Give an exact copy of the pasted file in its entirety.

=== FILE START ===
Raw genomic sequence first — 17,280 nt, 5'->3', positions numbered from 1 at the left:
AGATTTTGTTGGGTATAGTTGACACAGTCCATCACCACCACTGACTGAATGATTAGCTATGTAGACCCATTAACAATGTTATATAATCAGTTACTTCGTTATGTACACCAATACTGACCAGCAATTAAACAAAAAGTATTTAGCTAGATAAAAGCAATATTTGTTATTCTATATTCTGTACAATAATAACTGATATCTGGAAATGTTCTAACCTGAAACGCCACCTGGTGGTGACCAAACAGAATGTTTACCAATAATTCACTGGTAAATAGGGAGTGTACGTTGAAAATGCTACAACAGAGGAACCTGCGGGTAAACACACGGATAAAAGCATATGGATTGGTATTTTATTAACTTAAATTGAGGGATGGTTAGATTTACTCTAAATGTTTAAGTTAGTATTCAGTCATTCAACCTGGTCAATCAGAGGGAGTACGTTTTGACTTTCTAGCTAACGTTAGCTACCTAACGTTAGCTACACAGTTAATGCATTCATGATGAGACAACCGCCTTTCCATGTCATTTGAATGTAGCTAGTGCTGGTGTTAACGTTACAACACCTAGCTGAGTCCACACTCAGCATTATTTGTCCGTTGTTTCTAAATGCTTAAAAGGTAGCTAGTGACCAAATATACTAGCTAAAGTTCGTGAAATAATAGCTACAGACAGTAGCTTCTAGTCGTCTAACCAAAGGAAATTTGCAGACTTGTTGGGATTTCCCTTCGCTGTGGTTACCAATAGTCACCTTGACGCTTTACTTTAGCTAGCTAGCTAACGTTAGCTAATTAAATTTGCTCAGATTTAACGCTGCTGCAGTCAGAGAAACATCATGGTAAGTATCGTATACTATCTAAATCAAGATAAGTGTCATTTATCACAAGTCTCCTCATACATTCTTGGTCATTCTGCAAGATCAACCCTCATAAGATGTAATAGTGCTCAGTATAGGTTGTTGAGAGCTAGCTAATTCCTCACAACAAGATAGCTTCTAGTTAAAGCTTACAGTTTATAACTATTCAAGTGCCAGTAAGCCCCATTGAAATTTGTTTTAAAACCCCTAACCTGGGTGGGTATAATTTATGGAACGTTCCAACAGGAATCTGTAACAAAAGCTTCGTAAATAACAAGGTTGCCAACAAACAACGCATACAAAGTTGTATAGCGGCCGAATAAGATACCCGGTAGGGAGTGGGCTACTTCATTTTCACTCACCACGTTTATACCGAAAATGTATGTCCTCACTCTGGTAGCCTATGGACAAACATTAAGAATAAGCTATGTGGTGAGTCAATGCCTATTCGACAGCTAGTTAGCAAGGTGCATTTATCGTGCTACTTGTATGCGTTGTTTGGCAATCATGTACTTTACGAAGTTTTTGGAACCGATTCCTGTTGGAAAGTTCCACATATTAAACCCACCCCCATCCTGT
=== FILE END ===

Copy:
Raw genomic sequence first — 17,280 nt, 5'->3', positions numbered from 1 at the left:
AGATTTTGTTGGGTATAGTTGACACAGTCCATCACCACCACTGACTGAATGATTAGCTATGTAGACCCATTAACAATGTTATATAATCAGTTACTTCGTTATGTACACCAATACTGACCAGCAATTAAACAAAAAGTATTTAGCTAGATAAAAGCAATATTTGTTATTCTATATTCTGTACAATAATAACTGATATCTGGAAATGTTCTAACCTGAAACGCCACCTGGTGGTGACCAAACAGAATGTTTACCAATAATTCACTGGTAAATAGGGAGTGTACGTTGAAAATGCTACAACAGAGGAACCTGCGGGTAAACACACGGATAAAAGCATATGGATTGGTATTTTATTAACTTAAATTGAGGGATGGTTAGATTTACTCTAAATGTTTAAGTTAGTATTCAGTCATTCAACCTGGTCAATCAGAGGGAGTACGTTTTGACTTTCTAGCTAACGTTAGCTACCTAACGTTAGCTACACAGTTAATGCATTCATGATGAGACAACCGCCTTTCCATGTCATTTGAATGTAGCTAGTGCTGGTGTTAACGTTACAACACCTAGCTGAGTCCACACTCAGCATTATTTGTCCGTTGTTTCTAAATGCTTAAAAGGTAGCTAGTGACCAAATATACTAGCTAAAGTTCGTGAAATAATAGCTACAGACAGTAGCTTCTAGTCGTCTAACCAAAGGAAATTTGCAGACTTGTTGGGATTTCCCTTCGCTGTGGTTACCAATAGTCACCTTGACGCTTTACTTTAGCTAGCTAGCTAACGTTAGCTAATTAAATTTGCTCAGATTTAACGCTGCTGCAGTCAGAGAAACATCATGGTAAGTATCGTATACTATCTAAATCAAGATAAGTGTCATTTATCACAAGTCTCCTCATACATTCTTGGTCATTCTGCAAGATCAACCCTCATAAGATGTAATAGTGCTCAGTATAGGTTGTTGAGAGCTAGCTAATTCCTCACAACAAGATAGCTTCTAGTTAAAGCTTACAGTTTATAACTATTCAAGTGCCAGTAAGCCCCATTGAAATTTGTTTTAAAACCCCTAACCTGGGTGGGTATAATTTATGGAACGTTCCAACAGGAATCTGTAACAAAAGCTTCGTAAATAACAAGGTTGCCAACAAACAACGCATACAAAGTTGTATAGCGGCCGAATAAGATACCCGGTAGGGAGTGGGCTACTTCATTTTCACTCACCACGTTTATACCGAAAATGTATGTCCTCACTCTGGTAGCCTATGGACAAACATTAAGAATAAGCTATGTGGTGAGTCAATGCCTATTCGACAGCTAGTTAGCAAGGTGCATTTATCGTGCTACTTGTATGCGTTGTTTGGCAATCATGTACTTTACGAAGTTTTTGGAACCGATTCCTGTTGGAAAGTTCCACATATTAAACCCACCCCCATCCTGT